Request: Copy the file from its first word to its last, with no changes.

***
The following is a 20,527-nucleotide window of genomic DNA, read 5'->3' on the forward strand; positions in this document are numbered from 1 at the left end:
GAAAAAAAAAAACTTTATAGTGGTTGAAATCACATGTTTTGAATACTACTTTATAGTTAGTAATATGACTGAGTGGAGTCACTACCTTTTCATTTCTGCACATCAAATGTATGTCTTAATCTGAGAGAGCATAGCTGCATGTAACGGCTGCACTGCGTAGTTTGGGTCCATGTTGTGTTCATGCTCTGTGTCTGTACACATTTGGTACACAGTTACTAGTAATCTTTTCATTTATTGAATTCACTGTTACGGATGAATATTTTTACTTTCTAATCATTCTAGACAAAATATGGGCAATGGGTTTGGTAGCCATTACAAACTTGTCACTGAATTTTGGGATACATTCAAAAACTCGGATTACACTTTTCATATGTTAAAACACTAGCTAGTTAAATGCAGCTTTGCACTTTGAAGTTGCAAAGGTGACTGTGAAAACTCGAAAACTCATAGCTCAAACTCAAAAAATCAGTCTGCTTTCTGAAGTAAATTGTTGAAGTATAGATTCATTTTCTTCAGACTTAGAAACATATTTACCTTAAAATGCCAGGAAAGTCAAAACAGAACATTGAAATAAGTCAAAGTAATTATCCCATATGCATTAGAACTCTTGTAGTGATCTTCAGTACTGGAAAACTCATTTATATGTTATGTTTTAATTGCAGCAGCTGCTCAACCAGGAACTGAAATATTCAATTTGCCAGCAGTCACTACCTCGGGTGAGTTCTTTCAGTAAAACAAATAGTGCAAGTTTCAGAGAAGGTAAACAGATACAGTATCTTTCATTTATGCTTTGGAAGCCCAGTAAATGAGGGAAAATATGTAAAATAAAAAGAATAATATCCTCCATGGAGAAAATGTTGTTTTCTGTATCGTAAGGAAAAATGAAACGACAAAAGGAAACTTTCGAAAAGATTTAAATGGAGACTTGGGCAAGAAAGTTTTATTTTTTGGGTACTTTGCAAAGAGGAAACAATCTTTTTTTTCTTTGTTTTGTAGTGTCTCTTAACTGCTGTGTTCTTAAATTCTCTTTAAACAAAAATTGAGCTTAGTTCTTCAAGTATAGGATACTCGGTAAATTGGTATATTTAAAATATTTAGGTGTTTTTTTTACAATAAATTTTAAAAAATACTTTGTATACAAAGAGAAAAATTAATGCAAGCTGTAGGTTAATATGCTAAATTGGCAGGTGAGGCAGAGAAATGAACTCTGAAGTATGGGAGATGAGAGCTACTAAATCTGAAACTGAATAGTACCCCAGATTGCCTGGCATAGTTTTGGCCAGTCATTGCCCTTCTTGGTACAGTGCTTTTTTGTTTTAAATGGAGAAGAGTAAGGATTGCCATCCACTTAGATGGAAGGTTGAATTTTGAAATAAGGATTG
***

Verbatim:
The following is a 20,527-nucleotide window of genomic DNA, read 5'->3' on the forward strand; positions in this document are numbered from 1 at the left end:
GAAAAAAAAAAACTTTATAGTGGTTGAAATCACATGTTTTGAATACTACTTTATAGTTAGTAATATGACTGAGTGGAGTCACTACCTTTTCATTTCTGCACATCAAATGTATGTCTTAATCTGAGAGAGCATAGCTGCATGTAACGGCTGCACTGCGTAGTTTGGGTCCATGTTGTGTTCATGCTCTGTGTCTGTACACATTTGGTACACAGTTACTAGTAATCTTTTCATTTATTGAATTCACTGTTACGGATGAATATTTTTACTTTCTAATCATTCTAGACAAAATATGGGCAATGGGTTTGGTAGCCATTACAAACTTGTCACTGAATTTTGGGATACATTCAAAAACTCGGATTACACTTTTCATATGTTAAAACACTAGCTAGTTAAATGCAGCTTTGCACTTTGAAGTTGCAAAGGTGACTGTGAAAACTCGAAAACTCATAGCTCAAACTCAAAAAATCAGTCTGCTTTCTGAAGTAAATTGTTGAAGTATAGATTCATTTTCTTCAGACTTAGAAACATATTTACCTTAAAATGCCAGGAAAGTCAAAACAGAACATTGAAATAAGTCAAAGTAATTATCCCATATGCATTAGAACTCTTGTAGTGATCTTCAGTACTGGAAAACTCATTTATATGTTATGTTTTAATTGCAGCAGCTGCTCAACCAGGAACTGAAATATTCAATTTGCCAGCAGTCACTACCTCGGGTGAGTTCTTTCAGTAAAACAAATAGTGCAAGTTTCAGAGAAGGTAAACAGATACAGTATCTTTCATTTATGCTTTGGAAGCCCAGTAAATGAGGGAAAATATGTAAAATAAAAAGAATAATATCCTCCATGGAGAAAATGTTGTTTTCTGTATCGTAAGGAAAAATGAAACGACAAAAGGAAACTTTCGAAAAGATTTAAATGGAGACTTGGGCAAGAAAGTTTTATTTTTTGGGTACTTTGCAAAGAGGAAACAATCTTTTTTTTCTTTGTTTTGTAGTGTCTCTTAACTGCTGTGTTCTTAAATTCTCTTTAAACAAAAATTGAGCTTAGTTCTTCAAGTATAGGATACTCGGTAAATTGGTATATTTAAAATATTTAGGTGTTTTTTTTACAATAAATTTTAAAAAATACTTTGTATACAAAGAGAAAAATTAATGCAAGCTGTAGGTTAATATGCTAAATTGGCAGGTGAGGCAGAGAAATGAACTCTGAAGTATGGGAGATGAGAGCTACTAAATCTGAAACTGAATAGTACCCCAGATTGCCTGGCATAGTTTTGGCCAGTCATTGCCCTTCTTGGTACAGTGCTTTTTTGTTTTAAATGGAGAAGAGTAAGGATTGCCATCCACTTAGATGGAAGGTTGAATTTTGAAATAAGGATTG